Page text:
Convergence theory holds that crowd behavior is not a product of the crowd itself, but is carried into the crowd by particular individuals. Thus, crowds amount to a convergence of like-minded individuals. In other words, while contagion theory states that crowds cause people to act in a certain way, convergence theory says the opposite: that people who wish to act in a certain way come together to form crowds. An example of convergence theory states that there is no homogeneous activity within a repetitive practice, sometimes observed when an immigrant population becomes common in a previously homogeneous area, and members of the existing community (apparently spontaneously) band together to threaten those trying to move into their neighborhoods. In such cases, convergence theorists contend, the crowd itself does not generate racial hatred or violence; rather, the hostility has been simmering for some time among many local people. A crowd then arises from convergence of people who oppose the presence of these neighbors. Convergence theory claims that crowd behavior as such is not irrational; rather, people in crowds express existing beliefs and values so that the mob reaction is the rational product of widespread popular feeling.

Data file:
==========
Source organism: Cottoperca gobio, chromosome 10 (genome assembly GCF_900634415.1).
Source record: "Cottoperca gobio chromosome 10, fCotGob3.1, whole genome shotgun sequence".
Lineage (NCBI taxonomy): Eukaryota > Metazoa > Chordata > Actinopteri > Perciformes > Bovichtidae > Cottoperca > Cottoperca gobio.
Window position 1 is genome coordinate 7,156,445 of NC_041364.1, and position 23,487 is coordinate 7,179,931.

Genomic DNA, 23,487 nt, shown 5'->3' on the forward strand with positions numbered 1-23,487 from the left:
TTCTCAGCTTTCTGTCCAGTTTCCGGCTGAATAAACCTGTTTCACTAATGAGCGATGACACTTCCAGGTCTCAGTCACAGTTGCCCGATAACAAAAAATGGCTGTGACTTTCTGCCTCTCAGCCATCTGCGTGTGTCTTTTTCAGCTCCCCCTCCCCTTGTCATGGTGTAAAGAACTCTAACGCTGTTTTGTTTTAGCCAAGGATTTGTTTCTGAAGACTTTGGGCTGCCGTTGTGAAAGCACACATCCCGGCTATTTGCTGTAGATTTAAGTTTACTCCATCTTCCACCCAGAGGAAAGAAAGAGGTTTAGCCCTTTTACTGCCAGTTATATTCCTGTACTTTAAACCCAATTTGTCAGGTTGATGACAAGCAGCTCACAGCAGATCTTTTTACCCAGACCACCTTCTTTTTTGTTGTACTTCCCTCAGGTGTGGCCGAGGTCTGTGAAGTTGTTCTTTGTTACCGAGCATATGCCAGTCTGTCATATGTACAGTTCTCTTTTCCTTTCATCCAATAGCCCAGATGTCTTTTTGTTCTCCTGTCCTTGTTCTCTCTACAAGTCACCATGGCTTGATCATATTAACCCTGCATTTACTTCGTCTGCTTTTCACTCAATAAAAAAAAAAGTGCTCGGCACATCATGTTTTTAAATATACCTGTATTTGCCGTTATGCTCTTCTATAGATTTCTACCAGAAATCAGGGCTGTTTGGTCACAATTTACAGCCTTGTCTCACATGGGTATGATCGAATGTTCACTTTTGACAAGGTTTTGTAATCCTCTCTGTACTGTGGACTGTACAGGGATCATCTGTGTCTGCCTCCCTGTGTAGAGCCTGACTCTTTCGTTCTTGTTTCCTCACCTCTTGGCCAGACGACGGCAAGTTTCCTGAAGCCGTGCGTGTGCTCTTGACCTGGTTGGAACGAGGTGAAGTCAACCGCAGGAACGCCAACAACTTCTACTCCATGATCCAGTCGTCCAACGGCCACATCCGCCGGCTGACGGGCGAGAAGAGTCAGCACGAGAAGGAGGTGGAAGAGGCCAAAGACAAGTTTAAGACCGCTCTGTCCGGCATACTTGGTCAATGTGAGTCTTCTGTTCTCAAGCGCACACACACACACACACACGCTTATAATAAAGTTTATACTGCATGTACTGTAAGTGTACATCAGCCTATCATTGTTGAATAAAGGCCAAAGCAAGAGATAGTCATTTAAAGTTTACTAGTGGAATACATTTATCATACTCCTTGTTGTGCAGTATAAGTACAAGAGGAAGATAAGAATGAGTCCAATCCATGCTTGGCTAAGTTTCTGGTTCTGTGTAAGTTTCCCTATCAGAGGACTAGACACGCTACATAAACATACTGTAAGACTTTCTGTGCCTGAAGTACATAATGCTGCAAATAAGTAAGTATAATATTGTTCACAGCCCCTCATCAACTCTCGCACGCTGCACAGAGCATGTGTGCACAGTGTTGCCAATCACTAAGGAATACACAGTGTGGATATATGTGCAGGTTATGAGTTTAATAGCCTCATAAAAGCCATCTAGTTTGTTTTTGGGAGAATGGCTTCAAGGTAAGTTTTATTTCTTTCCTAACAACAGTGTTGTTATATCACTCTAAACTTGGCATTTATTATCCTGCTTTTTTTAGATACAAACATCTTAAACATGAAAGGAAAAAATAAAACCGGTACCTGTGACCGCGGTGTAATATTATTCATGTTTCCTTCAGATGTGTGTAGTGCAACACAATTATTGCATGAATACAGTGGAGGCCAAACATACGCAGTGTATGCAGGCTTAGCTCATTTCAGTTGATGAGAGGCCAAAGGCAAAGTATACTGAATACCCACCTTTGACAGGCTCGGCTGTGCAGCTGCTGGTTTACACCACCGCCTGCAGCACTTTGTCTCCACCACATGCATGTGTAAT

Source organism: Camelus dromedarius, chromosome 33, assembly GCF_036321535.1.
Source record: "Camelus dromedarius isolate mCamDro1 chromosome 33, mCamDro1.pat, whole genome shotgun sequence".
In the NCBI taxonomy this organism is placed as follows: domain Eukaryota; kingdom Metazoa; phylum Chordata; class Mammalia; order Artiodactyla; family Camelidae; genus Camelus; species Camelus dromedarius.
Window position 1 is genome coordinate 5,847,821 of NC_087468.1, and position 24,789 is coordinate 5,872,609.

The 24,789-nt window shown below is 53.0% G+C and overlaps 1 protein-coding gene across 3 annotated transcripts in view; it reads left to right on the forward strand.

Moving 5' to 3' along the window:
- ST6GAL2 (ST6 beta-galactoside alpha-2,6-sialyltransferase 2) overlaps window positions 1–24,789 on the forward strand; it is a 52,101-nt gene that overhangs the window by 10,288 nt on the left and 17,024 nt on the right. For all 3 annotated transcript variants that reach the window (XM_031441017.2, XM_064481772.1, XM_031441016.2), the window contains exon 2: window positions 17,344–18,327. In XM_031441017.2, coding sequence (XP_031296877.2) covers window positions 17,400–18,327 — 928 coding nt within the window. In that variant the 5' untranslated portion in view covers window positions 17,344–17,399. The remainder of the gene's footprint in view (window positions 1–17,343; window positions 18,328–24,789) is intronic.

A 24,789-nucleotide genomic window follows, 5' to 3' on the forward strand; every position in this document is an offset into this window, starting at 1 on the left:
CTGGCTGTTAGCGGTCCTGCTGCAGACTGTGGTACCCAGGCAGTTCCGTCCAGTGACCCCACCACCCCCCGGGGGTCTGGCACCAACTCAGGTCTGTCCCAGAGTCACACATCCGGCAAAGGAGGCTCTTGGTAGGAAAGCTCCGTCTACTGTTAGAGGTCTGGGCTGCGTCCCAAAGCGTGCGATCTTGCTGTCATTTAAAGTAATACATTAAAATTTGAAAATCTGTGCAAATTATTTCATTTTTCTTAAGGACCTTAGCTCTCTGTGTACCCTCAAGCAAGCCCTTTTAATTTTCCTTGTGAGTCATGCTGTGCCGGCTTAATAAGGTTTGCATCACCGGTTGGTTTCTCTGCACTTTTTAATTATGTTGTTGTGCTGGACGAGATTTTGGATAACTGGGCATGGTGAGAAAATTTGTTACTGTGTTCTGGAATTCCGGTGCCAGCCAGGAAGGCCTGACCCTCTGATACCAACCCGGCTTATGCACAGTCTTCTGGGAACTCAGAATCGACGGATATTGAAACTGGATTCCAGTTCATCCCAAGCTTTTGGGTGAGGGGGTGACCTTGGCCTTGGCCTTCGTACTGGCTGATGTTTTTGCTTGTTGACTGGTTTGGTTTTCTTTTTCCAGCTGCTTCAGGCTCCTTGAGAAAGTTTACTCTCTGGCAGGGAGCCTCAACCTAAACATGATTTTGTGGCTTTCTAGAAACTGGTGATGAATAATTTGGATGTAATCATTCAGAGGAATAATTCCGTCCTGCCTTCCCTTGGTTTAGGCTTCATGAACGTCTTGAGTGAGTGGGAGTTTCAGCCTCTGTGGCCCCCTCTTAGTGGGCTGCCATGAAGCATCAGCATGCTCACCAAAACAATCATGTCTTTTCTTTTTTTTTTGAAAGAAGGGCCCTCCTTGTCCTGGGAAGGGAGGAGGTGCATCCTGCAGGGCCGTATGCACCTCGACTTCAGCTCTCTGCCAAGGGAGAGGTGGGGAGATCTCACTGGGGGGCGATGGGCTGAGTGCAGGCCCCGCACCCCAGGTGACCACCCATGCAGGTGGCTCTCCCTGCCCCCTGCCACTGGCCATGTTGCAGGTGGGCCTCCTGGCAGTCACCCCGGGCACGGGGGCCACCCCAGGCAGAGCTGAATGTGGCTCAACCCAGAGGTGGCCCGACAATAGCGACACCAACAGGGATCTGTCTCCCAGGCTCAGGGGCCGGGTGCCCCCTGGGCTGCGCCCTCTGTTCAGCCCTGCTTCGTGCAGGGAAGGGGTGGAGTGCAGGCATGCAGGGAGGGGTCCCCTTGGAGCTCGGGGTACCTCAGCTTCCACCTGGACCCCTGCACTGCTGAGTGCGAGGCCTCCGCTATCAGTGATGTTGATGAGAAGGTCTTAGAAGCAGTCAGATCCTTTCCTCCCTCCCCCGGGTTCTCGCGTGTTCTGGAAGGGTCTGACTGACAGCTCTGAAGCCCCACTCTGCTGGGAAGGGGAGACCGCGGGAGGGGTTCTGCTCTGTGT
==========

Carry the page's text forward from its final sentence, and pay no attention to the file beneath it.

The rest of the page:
Crowd psychology is a branch of social psychology. Ordinary people can typically gain direct power by acting collectively. Historically, because large groups of people have been able to affect dramatic and sudden social change in a manner that bypasses established due process, they have also provoked controversy. Social scientists have developed several different theories for explaining crowd psychology, and the ways in which the psychology of the crowd differs significantly from the psychology of those individuals within it. Carl Jung coined the notion of the Collective unconscious.